Recent ICAC Cases

May 2024
Duty-free chain store’s ex-general manager charged by ICAC admits conspiracy to defraud over $12m inflated red wine purchase

A former general manager of a duty-free chain store, charged by the ICAC, today (May 16) admitted at the District Court that he had conspired with others to defraud the chain store by concealing his conflicting interest in companies set up by him to resell bottled red wine sourced from a French supplier to the chain store, making a huge profit by inflating the prices by $12 million.

Lau Shu-yin, 77, former general manager of Sky Connection Limited (Sky Connection), pleaded guilty to one count of conspiracy to defraud, contrary to Common Law.

Judge Mr Clement Lee Hing-nin adjourned the case to August 20 for sentence and granted the defendant bail. The Judge also approved the prosecution’s application for a confiscation order and adjourned the relevant hearing to June 17.

Sky Connection sold duty-free goods under the business name “Free Duty”. Before the offence took place, Sky Connection’s merchandising and buying department used to source bottled red wine from a winery in France directly for sale at “Free Duty” shops.

The court heard that between August 2004 and May 2011, Lau and other persons implicated in the case caused Sky Connection to change its practice and placed purchase orders with the French winery via Jetfair Development Limited (Jetfair) and Master Good Trading Limited (Master Good). During the period, 56 purchase orders involving payments totalling over $26 million were placed.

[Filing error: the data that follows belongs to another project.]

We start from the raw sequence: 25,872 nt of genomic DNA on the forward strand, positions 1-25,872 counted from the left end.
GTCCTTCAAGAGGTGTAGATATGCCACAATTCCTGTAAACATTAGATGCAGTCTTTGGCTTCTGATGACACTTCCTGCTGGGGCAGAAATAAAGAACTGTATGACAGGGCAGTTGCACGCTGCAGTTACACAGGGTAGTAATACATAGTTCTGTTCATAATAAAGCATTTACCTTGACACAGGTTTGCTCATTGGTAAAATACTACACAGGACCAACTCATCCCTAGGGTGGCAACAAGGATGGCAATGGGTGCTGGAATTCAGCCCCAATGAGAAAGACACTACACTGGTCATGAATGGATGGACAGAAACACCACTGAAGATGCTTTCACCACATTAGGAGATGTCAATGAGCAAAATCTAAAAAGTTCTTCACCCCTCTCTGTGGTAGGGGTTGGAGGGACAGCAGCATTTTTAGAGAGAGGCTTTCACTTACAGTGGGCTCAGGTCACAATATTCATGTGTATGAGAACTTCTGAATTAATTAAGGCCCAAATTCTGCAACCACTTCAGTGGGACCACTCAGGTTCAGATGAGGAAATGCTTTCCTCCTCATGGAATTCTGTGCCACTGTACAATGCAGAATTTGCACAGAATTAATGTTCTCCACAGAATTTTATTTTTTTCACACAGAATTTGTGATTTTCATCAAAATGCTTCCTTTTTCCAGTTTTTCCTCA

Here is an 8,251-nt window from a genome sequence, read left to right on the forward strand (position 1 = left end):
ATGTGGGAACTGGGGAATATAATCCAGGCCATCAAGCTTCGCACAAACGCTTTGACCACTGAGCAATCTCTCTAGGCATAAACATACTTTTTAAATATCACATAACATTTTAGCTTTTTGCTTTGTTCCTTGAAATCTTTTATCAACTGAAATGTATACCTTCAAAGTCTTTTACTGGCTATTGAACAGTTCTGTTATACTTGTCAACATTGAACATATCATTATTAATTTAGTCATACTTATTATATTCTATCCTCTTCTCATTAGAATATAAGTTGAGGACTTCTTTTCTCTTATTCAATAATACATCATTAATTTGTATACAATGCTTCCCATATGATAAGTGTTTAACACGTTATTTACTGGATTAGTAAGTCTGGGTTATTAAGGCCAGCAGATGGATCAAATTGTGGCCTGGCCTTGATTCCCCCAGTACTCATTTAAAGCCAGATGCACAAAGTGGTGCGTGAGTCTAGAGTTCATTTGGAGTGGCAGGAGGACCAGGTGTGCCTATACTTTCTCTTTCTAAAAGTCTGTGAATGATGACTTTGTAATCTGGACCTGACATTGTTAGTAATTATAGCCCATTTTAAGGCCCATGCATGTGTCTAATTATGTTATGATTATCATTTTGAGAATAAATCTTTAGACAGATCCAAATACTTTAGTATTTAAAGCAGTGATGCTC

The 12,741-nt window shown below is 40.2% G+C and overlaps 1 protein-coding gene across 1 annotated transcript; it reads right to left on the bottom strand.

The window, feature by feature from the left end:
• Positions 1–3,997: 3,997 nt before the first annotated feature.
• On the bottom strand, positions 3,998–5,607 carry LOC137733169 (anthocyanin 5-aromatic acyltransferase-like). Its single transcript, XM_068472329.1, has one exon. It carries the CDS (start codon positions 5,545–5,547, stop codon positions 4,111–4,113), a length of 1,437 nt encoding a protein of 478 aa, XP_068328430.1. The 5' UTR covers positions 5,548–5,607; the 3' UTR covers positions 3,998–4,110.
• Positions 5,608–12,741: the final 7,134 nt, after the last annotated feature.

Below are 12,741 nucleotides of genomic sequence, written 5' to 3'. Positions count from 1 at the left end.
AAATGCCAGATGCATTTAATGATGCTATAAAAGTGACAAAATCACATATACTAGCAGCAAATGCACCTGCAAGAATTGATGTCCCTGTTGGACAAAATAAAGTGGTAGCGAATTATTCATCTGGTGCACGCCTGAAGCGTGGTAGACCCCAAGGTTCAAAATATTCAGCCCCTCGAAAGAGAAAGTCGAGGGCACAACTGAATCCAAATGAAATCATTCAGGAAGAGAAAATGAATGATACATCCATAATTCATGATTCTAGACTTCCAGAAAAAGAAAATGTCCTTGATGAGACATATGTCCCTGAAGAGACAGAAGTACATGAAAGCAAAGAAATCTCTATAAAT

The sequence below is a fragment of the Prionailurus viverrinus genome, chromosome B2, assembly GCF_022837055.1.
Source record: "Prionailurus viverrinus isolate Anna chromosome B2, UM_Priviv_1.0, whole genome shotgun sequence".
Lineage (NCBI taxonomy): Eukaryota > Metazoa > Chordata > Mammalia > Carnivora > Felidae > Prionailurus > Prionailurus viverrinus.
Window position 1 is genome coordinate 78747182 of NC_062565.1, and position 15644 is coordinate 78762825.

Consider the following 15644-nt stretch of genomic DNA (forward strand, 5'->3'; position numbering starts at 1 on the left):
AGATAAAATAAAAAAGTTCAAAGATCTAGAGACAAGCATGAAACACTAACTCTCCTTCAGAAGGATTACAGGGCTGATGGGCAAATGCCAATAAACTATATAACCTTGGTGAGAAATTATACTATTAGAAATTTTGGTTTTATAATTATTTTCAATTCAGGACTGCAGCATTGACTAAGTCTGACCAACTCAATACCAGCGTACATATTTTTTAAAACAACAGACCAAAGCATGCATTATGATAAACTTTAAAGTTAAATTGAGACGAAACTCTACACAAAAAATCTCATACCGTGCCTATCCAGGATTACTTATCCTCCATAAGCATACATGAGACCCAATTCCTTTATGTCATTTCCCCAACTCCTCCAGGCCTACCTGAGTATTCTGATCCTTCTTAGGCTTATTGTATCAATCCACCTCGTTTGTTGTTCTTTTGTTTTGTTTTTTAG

The ICAC investigation arose from a corruption complaint. Enquiries revealed that Jetfair and Master Good had sourced the bottled red wine concerned from the French winery at over $14 million and resold them to Sky Connection at inflated prices, causing Sky Connection to make extra payments of over $12 million.

ICAC enquiries also revealed that Master Good and Jetfair were funded by Lau and two others and that Lau and his daughter were the sole shareholder-cum-director of Master Good and Jetfair respectively. But Lau had never disclosed to Sky Connection his association with the two companies.

Lau admitted that he and the two funders shared the profits generated in the scam proportionally and he received about $2 million in total.

Sky Connection required its staff to declare any conflict of interest and prohibited them from engaging in any business which might have a conflict with the company.

Au Tsz-kei, former merchandising and buying director of Sky Connection, was earlier charged for his alleged role in the scam. He pleaded not guilty to one count of conspiracy to defraud and his trial was scheduled for July 22.

Sky Connection had rendered full assistance to the ICAC during its investigation into the case.

The prosecution was today represented by prosecuting counsel Flora Cheng, assisted by ICAC officer May Lam.

The ICAC reminds staff of business organisations to avoid conflict of interest and make declarations in strict adherence to internal guidelines. Concealing any conflict of interest in relation to one’s official duties to benefit himself or his associates may contravene the criminal law, such as the Prevention of Bribery Ordinance if offering or accepting of bribes is involved.

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